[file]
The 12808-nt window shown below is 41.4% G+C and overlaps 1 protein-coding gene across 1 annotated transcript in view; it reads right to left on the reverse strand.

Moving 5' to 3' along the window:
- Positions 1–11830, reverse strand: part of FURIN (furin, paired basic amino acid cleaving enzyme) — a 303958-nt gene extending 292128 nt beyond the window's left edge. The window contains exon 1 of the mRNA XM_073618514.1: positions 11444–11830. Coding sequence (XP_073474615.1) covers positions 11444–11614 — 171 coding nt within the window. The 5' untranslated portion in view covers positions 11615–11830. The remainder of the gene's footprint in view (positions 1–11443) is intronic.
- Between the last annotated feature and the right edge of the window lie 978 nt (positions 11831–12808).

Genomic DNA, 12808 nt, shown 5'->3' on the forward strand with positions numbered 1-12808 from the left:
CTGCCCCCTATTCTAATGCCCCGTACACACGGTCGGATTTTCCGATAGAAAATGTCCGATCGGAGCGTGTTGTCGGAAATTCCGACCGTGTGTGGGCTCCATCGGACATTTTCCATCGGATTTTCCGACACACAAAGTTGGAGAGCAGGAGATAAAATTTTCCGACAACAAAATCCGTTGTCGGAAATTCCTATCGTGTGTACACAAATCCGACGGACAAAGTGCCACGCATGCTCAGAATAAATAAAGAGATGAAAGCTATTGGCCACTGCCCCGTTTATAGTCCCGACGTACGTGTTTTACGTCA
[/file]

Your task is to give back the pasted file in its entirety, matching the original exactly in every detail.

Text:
The 12808-nt window shown below is 41.4% G+C and overlaps 1 protein-coding gene across 1 annotated transcript in view; it reads right to left on the reverse strand.

Moving 5' to 3' along the window:
- Positions 1–11830, reverse strand: part of FURIN (furin, paired basic amino acid cleaving enzyme) — a 303958-nt gene extending 292128 nt beyond the window's left edge. The window contains exon 1 of the mRNA XM_073618514.1: positions 11444–11830. Coding sequence (XP_073474615.1) covers positions 11444–11614 — 171 coding nt within the window. The 5' untranslated portion in view covers positions 11615–11830. The remainder of the gene's footprint in view (positions 1–11443) is intronic.
- Between the last annotated feature and the right edge of the window lie 978 nt (positions 11831–12808).

Genomic DNA, 12808 nt, shown 5'->3' on the forward strand with positions numbered 1-12808 from the left:
CTGCCCCCTATTCTAATGCCCCGTACACACGGTCGGATTTTCCGATAGAAAATGTCCGATCGGAGCGTGTTGTCGGAAATTCCGACCGTGTGTGGGCTCCATCGGACATTTTCCATCGGATTTTCCGACACACAAAGTTGGAGAGCAGGAGATAAAATTTTCCGACAACAAAATCCGTTGTCGGAAATTCCTATCGTGTGTACACAAATCCGACGGACAAAGTGCCACGCATGCTCAGAATAAATAAAGAGATGAAAGCTATTGGCCACTGCCCCGTTTATAGTCCCGACGTACGTGTTTTACGTCA